Then finding herself in a deep depression, Munson attempted suicide which resulted in her mother admitting her to an institution on her 40th birthday in 1931.

Munson lived the rest of her life, 65 more years, in the St. Lawrence State Hospital in Ogdensburg before her death on February 20, 1996 at the age of 104.

After her passing, she was buried in the New Haven Cemetery, without a gravestone of her own.

Despite numerous leads and fundraisers that were done with the intent to purchase a headstone for Munson, none of them ever came to be.

Finally, the town clerk of New Haven, Debra Allen and the town historian of New Haven, Marie Strong, took action into their own hands.

“Everyone had talked about Audrey for years,” said Allen, noting that after many failed attempts the town had been told they should be ashamed to not have a headstone for one of New Haven’s most famous, most deserving people. “Marie and I finally decided we were going to do something about it.”

Since the town cannot legally buy an individual’s headstone, Allen and Strong went through their houses, finding all the antiques and crafts they had, and baking cookies to enter into the county fair.

“The prize money bought the headstone,” she said. “For so long, we were so upset she didn’t have one. It was time someone followed through with it.”

Munson stands atop "Civic Pride," the second tallest structure in New York City, with only the Statue of Liberty measuring in taller.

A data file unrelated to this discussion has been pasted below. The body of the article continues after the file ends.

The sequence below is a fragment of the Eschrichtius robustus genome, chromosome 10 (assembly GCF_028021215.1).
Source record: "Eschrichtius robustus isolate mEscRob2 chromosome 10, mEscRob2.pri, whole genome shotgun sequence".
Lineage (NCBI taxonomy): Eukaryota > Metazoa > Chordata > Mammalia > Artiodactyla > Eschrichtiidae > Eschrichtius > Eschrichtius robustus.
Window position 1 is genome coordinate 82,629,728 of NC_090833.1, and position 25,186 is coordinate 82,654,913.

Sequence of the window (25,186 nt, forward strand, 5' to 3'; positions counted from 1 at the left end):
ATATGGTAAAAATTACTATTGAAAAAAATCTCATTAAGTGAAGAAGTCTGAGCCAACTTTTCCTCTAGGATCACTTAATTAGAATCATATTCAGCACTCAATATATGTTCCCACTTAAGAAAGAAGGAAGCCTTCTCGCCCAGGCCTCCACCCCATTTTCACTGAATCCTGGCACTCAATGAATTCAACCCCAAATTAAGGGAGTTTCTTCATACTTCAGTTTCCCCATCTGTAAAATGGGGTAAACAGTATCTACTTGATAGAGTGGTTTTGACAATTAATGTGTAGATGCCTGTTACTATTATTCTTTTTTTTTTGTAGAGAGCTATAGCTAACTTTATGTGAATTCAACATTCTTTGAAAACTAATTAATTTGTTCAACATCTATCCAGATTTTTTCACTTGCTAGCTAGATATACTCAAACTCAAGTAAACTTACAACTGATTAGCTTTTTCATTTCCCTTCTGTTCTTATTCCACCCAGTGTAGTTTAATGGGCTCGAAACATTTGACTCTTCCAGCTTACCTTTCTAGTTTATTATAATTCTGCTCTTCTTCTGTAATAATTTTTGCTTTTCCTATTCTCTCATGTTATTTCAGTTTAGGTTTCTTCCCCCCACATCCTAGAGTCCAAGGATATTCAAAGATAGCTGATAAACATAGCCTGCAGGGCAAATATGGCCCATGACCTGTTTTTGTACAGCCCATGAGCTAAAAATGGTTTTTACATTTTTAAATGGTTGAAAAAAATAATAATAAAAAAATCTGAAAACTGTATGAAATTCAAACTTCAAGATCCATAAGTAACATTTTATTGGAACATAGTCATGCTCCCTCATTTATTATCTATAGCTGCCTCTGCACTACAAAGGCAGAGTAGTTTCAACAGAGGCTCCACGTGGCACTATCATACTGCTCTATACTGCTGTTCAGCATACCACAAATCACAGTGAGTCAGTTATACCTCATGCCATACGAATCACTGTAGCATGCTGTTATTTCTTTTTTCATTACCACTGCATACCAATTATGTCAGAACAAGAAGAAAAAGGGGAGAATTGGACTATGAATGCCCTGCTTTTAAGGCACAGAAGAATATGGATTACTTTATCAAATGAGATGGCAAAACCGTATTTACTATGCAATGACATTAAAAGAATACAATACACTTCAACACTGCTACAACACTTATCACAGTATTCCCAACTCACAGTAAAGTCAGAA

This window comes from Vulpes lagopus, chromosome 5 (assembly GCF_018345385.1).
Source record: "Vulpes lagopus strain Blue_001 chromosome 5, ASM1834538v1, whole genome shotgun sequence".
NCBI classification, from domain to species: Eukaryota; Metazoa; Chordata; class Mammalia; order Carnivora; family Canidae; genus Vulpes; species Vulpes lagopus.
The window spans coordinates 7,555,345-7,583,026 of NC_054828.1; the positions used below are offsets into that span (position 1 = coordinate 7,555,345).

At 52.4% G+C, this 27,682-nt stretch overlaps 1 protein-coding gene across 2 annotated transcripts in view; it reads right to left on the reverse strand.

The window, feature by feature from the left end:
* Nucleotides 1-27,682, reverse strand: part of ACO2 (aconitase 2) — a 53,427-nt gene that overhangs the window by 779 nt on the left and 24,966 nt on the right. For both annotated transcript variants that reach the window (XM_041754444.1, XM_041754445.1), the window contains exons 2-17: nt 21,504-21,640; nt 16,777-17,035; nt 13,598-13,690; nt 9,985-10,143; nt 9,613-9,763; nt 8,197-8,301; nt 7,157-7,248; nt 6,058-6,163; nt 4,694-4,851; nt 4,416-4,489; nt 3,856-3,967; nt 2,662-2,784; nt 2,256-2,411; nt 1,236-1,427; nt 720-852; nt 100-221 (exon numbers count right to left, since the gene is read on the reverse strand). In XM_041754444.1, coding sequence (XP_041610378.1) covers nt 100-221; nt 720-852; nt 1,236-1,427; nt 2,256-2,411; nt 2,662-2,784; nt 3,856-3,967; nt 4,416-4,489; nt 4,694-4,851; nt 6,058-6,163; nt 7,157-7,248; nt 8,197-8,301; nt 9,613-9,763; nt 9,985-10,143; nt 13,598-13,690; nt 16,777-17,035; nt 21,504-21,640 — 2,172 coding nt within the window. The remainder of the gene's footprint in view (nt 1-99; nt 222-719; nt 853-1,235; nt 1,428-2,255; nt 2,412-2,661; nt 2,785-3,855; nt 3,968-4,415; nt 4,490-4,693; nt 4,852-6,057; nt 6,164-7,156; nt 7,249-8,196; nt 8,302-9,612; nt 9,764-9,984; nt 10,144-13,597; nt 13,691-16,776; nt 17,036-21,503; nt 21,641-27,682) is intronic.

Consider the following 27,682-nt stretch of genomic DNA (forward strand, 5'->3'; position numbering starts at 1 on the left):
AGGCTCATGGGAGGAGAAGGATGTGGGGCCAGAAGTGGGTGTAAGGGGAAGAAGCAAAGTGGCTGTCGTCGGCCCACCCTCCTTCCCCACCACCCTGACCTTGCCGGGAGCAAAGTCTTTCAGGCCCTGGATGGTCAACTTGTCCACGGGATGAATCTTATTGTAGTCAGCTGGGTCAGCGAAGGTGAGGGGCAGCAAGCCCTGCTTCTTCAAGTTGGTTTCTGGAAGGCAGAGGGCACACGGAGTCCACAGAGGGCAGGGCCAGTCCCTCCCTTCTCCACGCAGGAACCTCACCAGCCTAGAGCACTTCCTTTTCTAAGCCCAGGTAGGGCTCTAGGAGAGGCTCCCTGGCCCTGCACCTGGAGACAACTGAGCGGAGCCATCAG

Munson stands atop “Civic Pride,” the second tallest structure in New York City, with only the Statue of Liberty measuring in taller.

And because of that, Audrey Munson officially has her own headstone in New Haven Cemetery that was rightfully honored on her birthday by friends, family and fans from all over Upstate New York on June 8, 2016.

“I am pleased to announce today, she will finally have a memorial stone that everyone will get to see,” said White.

Aside from a new headstone, Munson now has a historic roadside marker in New Haven compliments of the William G. Pomeroy Foundation, which is responsible for six roadside markers in Oswego County since 2011.

“I want to thank everybody for everything that you’ve all done,” said Munson’s niece, Darlene Bradley. “I just knew her as Aunt Audrey, and to see what she has done… I’m in awe, I really am. Thank you all for honoring my Aunt Audrey, I know she would have been so appreciative.”

Munson’s caregiver for years from the hospital in which she lived the majority of her life, Valerie Burditt was grateful to see the person that she spent years caring for being pridefully honored.

“The thing that strikes me most about Audrey was her soul. Audrey was a beautiful woman, but she also had a soul that didn’t quit. It was peaceful, and it was loving, and it was kind, and most of all, it was pure. And never in my life have I ever met a soul like Audrey’s,” Burditt said.

The group spent some time enjoying cake and talking about memories and stories from the long, renowned life of New Haven’s own, Audrey Munson: “America’s First Supermodel.”

1 Comment

  1. Typo:
    “Munson stands atop “Civic Pride,” the second tallest structure in New York City, with only the Statue of Liberty measuring in taller.”
    “structure” should say “statue.”